The Ministry of Justice of Ukraine last week announced that 25 persons had successfully passed the qualification exam to gain a license as private enforcement officers. According to reports, 42 candidates took this qualification exam. 

The successful examinees will become holders of the licenses to enforce court decisions within 10 days of taking the exam and will be allowed to commence their work: a) once they have obtained civil responsibility insurance contracts; and b) once their offices have been inspected and approved by the Ministry of Justice. This long-awaited development will enable litigants to hire private enforcement officers instead of the less effective state enforcement officers.

The instrument of private enforcement officers is expected to be of high value due to its many practical benefits and advantages. For more details on this instrument, please see our update of November 2016. 

Still, when considering whether to hire a private enforcement officer, one has to be mindful of the fact that private enforcement officers have a narrower scope of functions and fewer competencies than state enforcement officers. In particular, private enforcement officers may not enforce:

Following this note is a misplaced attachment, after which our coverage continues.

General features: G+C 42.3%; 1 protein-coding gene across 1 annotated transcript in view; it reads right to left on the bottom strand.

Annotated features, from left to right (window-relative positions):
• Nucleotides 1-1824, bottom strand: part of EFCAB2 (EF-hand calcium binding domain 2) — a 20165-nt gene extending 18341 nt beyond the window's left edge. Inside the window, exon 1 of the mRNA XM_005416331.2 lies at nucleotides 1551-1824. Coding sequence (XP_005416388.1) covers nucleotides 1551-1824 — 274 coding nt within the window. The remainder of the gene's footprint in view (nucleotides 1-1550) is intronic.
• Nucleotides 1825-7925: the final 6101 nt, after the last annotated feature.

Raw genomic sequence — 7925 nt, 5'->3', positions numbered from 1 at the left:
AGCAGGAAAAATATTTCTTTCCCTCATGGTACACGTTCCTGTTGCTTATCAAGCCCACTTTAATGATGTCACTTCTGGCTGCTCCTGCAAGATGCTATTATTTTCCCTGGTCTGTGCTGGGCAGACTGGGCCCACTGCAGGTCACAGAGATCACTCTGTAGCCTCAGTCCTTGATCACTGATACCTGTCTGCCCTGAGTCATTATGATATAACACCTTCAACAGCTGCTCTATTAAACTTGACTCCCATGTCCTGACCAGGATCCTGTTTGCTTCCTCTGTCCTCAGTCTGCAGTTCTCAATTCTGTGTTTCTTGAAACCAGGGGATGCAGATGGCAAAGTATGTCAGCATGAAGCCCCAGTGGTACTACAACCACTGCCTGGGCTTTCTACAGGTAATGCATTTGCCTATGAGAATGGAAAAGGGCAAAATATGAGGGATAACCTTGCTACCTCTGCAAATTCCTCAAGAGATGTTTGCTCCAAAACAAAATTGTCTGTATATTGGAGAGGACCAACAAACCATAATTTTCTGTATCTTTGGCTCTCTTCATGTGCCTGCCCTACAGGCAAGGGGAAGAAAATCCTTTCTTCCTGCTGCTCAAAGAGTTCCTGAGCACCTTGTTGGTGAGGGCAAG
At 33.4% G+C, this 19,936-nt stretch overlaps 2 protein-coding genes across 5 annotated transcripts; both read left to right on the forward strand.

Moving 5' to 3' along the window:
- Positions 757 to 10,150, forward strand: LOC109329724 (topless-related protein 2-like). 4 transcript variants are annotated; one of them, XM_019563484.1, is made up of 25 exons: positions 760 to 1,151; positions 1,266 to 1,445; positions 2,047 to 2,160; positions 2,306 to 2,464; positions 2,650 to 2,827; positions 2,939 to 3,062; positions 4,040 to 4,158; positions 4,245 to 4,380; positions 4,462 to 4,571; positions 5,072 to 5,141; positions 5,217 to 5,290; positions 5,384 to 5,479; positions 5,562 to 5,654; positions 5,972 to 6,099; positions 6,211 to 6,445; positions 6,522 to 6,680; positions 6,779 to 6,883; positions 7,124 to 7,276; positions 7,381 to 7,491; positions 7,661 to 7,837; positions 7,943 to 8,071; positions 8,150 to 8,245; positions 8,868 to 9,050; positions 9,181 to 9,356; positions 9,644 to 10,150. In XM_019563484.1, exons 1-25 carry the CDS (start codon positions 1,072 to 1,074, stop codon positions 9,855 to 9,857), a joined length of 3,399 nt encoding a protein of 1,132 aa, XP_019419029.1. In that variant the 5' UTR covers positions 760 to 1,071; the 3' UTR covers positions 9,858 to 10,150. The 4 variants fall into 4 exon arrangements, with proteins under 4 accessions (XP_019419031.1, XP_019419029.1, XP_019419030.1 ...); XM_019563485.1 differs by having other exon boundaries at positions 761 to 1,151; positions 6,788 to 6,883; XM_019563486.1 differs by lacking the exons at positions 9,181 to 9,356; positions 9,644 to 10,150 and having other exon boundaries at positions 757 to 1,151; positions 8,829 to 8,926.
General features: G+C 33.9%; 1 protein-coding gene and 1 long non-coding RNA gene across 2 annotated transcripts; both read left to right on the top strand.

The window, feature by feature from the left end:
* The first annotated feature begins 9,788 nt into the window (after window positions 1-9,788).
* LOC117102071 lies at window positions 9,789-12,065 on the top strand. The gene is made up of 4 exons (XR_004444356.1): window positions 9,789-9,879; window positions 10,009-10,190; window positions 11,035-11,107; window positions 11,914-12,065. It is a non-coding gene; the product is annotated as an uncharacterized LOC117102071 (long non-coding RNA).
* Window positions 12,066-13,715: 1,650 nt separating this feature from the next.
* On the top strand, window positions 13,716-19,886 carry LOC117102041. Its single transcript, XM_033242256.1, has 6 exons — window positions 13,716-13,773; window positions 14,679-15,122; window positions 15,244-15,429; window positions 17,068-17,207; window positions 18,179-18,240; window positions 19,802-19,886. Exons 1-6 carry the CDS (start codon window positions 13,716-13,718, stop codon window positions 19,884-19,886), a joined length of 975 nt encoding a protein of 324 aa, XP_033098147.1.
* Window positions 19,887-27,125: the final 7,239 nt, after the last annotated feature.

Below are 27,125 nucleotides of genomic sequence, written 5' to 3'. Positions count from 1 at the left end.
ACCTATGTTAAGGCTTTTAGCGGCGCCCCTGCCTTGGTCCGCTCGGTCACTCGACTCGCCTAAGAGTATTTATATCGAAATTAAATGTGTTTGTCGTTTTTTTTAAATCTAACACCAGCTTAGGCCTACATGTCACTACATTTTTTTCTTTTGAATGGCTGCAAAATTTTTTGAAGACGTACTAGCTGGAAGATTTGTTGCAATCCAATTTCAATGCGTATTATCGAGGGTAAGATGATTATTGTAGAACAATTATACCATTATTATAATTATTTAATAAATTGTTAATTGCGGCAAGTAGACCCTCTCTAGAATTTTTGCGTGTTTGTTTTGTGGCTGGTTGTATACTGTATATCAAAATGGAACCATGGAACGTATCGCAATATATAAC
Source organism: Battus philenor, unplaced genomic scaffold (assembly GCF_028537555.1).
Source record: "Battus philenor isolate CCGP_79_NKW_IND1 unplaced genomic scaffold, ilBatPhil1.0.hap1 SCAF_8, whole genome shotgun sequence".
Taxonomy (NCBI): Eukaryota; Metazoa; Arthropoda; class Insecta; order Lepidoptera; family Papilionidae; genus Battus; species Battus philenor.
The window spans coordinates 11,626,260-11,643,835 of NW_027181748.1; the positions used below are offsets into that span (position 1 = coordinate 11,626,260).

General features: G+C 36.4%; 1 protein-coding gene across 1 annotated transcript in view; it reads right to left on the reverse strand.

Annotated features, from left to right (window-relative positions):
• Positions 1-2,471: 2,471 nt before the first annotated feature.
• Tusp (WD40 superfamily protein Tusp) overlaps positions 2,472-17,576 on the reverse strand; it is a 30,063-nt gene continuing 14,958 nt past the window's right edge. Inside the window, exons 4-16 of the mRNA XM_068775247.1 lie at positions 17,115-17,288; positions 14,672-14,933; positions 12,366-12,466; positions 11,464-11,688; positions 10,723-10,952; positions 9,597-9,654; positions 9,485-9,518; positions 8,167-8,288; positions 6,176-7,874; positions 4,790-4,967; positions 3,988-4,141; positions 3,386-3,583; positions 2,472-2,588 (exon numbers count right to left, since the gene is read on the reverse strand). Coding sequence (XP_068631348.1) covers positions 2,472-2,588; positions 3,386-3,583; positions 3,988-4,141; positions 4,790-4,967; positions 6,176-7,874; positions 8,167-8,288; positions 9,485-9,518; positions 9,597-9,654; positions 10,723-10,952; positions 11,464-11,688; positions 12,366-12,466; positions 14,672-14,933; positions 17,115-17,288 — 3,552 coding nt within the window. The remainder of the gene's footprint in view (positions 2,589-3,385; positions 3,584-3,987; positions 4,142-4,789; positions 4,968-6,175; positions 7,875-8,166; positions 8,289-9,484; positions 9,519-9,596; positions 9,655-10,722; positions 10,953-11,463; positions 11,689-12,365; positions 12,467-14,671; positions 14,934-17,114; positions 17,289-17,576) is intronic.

• decisions against the state and the state authorities, municipal enterprises, state-owned companies and enterprises, the National Bank of Ukraine, public utility enterprises, state-owned companies and enterprises where the state has a more than 25% share in the charter capital and legal entities which receive financing from the state or local budget;
  • decisions on taking away or transferring a child, on establishing meetings with the child or on eliminating obstacles to visiting the child;
  • decisions where a debtor is a legal entity whose property may not be sold via compulsory sale;
  • decisions where the state or a state body acts as a creditor;
  • decisions by administrative courts and the European Court of Human Rights;
  • decisions providing for any actions regarding state or municipal property;
  • decisions on evicting individual persons, or on their right to continue to occupy a certain residence;
  • decisions under which the debtors are children, individuals declared as legally incompetent or individuals whose legal capacity has been limited;
  • decisions on the confiscation of property;
  • decisions with an amount exceeding UAH 6 million (approx. EUR 200 thousand) – limitation valid up to the end of 2017; and
  • decisions with an amount exceeding UAH 20 million (approx. EUR 680 thousand) – limitation valid during a private enforcement officer’s first year of work.

Keeping in mind the limitations cited above, we would advise companies who have pending enforcement proceedings in Ukraine to wait and see how private enforcement officers proceed in their first cases and then decide whether to transfer their cases to private enforcement officers.